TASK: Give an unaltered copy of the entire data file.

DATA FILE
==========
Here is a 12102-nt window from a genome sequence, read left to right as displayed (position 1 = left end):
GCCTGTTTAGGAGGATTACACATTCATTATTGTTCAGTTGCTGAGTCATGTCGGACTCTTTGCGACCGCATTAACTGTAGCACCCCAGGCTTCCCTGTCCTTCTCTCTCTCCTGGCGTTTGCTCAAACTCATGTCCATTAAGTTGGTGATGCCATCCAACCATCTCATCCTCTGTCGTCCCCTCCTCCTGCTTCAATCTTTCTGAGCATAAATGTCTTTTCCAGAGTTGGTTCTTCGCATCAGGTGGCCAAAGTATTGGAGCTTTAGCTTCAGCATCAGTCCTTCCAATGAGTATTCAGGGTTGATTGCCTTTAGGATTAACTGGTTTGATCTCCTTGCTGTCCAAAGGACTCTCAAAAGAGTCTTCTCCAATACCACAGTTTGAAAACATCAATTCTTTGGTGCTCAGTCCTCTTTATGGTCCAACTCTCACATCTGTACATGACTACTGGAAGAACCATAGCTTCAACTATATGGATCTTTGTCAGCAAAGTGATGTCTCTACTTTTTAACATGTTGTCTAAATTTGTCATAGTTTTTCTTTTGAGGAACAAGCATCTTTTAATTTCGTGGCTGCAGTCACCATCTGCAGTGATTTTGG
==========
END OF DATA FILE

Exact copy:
Here is a 12102-nt window from a genome sequence, read left to right as displayed (position 1 = left end):
GCCTGTTTAGGAGGATTACACATTCATTATTGTTCAGTTGCTGAGTCATGTCGGACTCTTTGCGACCGCATTAACTGTAGCACCCCAGGCTTCCCTGTCCTTCTCTCTCTCCTGGCGTTTGCTCAAACTCATGTCCATTAAGTTGGTGATGCCATCCAACCATCTCATCCTCTGTCGTCCCCTCCTCCTGCTTCAATCTTTCTGAGCATAAATGTCTTTTCCAGAGTTGGTTCTTCGCATCAGGTGGCCAAAGTATTGGAGCTTTAGCTTCAGCATCAGTCCTTCCAATGAGTATTCAGGGTTGATTGCCTTTAGGATTAACTGGTTTGATCTCCTTGCTGTCCAAAGGACTCTCAAAAGAGTCTTCTCCAATACCACAGTTTGAAAACATCAATTCTTTGGTGCTCAGTCCTCTTTATGGTCCAACTCTCACATCTGTACATGACTACTGGAAGAACCATAGCTTCAACTATATGGATCTTTGTCAGCAAAGTGATGTCTCTACTTTTTAACATGTTGTCTAAATTTGTCATAGTTTTTCTTTTGAGGAACAAGCATCTTTTAATTTCGTGGCTGCAGTCACCATCTGCAGTGATTTTGG